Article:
Church Unique by Will Mancini–A book Review


Mancini, Will. 2008. Church Unique:. San Francisco, CA: Jossey-Bass.

Will Mancini apparently “emerged” from the trenches of a local church to become an expert on what constitutes a true biblical church for the new millennium. Having never actually led anything doesn’t seem to limit his views on all things Attractional. He is a church consultant that has worked with some major churches and major denominations in helping them revision their church. He has a theology degree from Dallas Theological Seminary and a Chemical Engineering Degree from Penn State. He is married to a beautiful woman and has three children

The thesis of the book is that missionally reaching the community that surrounds church should be driven by the unique DNA of the church not the attractional programming and traditional vision and planning of the church.

Mancini starts off the book establishing his argument that each church is called to be unique but often they are merely copies of the latest conference fad and that this is not changing the community like it should. He then points out a number of the common mistakes that churches make:- Strategically Planning, Focussing on Church growth and Compensating for lack of what Mancini calls True Vision. He then introduces the second part of the book, which centres around Clarity: The need for and the advantages of having it for a Missional church. He makes the claims in Chapter 7 that Clarity is ultimate source of vision. He builds on this concept of vision by instructing how to get it and how to frame it. Mancini then introduces Values as the common heartbeat of the Missional church: he calls them Missional Motives. The book then puts all of this together in a Missional Map, outlining non traditional measurement criteria for determining the effectiveness of a Missional Church. The final fifth of the book is about talking up this new way of doing church with a final plea to challenge the status Quo.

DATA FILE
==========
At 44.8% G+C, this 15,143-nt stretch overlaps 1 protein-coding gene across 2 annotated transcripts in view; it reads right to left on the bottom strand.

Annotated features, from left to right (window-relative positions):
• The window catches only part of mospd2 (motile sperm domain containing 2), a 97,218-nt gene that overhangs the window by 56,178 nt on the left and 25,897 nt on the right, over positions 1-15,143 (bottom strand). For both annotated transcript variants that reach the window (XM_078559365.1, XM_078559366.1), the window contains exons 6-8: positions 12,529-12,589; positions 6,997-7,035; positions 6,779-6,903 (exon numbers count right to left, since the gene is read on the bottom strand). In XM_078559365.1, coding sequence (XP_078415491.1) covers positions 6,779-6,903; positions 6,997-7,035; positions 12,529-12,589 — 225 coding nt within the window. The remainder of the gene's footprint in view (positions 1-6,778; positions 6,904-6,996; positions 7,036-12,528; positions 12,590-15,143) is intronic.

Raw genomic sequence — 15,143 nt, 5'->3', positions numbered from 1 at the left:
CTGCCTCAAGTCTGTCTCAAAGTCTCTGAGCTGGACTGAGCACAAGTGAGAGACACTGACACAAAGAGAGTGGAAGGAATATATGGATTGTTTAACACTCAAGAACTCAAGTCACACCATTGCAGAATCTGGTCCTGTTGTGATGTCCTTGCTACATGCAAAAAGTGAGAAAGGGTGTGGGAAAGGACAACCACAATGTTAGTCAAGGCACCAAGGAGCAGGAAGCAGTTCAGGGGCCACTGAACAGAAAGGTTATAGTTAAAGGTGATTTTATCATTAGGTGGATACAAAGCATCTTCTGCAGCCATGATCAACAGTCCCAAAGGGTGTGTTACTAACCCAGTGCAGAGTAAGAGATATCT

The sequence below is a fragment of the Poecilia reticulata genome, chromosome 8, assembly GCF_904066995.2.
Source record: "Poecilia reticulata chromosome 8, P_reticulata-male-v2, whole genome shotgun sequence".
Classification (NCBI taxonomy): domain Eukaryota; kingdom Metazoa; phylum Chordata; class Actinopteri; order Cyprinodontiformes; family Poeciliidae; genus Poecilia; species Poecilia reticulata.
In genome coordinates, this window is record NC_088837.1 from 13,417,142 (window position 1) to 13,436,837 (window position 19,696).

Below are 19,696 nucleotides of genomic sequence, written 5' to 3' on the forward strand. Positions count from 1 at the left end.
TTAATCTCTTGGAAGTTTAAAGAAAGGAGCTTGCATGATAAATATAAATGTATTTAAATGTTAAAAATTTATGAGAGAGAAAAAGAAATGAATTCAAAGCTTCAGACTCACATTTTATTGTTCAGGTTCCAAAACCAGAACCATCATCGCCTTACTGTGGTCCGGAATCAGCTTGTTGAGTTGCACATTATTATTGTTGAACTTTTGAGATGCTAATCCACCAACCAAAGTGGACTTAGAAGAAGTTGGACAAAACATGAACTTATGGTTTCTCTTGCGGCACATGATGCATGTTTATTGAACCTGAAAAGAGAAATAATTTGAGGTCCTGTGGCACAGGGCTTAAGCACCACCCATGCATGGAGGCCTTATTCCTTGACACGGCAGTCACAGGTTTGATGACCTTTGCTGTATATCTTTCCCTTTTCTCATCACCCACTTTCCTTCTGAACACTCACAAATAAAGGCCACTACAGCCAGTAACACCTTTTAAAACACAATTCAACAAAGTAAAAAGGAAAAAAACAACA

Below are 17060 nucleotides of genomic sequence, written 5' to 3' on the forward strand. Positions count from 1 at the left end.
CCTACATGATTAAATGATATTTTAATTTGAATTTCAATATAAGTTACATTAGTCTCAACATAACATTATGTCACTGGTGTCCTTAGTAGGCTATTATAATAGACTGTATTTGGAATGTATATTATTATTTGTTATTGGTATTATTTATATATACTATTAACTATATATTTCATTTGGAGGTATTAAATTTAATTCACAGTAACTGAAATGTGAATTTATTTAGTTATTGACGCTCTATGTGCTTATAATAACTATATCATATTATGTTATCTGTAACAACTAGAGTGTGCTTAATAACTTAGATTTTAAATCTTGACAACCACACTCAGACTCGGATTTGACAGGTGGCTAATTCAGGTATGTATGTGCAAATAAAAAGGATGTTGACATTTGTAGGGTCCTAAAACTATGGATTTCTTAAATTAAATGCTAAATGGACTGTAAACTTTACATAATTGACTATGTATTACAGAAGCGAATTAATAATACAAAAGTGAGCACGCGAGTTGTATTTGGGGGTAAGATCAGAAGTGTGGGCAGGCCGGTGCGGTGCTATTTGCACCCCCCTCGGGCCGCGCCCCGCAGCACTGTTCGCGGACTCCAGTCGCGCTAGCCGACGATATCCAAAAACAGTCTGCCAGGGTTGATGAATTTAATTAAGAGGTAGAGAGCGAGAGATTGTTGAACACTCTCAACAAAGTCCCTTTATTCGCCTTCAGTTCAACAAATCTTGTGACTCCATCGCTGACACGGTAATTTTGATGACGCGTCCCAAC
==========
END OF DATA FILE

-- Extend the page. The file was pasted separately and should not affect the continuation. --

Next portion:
I think Mancini is right on the need for each church to be unique and not replicas of each other. However that is where my appreciation for the book ends. Mancini predictably picks the traditional critical arrows that are often thrown at churches and builds a case out of them. Churches are built around Charismatic Leaders, Churches are all about numbers, large churches don’t make disciples Blah Blah Blah. The book is predicated on a number of assumptions that Mancini fails to prove or even fails to attempt to verify the assumptions as accurate or true. Here are some of the assumptions of the book that are foundational to Mancini’s argument, that he assumes the reader will be too stupid to question. 1) Large Churches are bad. 2) Small churches are good. 3) The smaller the church the better the church is at making disciples. 4) The larger the church is, the more ineffective they are at making disciples. 5) Changing the name of Strategic Planning to Missional Map, completely changes the process and so it’s ok to have a strategic plan as long as you call it a Missional Map. 6) It is inconceivably impossible for an Attractional church to be incarnational. 7) God is not interested in numbers (which is interesting seeing God felt it was important that we knew He had 12 Disciples, He sent out 70 in pairs, He appeared to 500 people, and another time 40, there were 120 in the upper room, 3000 got saved on the Day of Pentecost and 5000 in Solomon’s Porch).

I am not a fan of the book. (which may surprise you). It’s not balanced. It doesn’t even attempt to table a well thought out balanced argument. Mancini has led nothing, is purely a theorist, but yet acts like the church’s Messiah. Will Mancini, put your theories into practice, grow a truly Missional/incarnational church that sees thousands of Christ followers come to maturity, sustain this over many decades and then write a book. Then it may hold some credibility. Presently I would rather read the back of the breakfast cereal box.



Categories: Book Reviews

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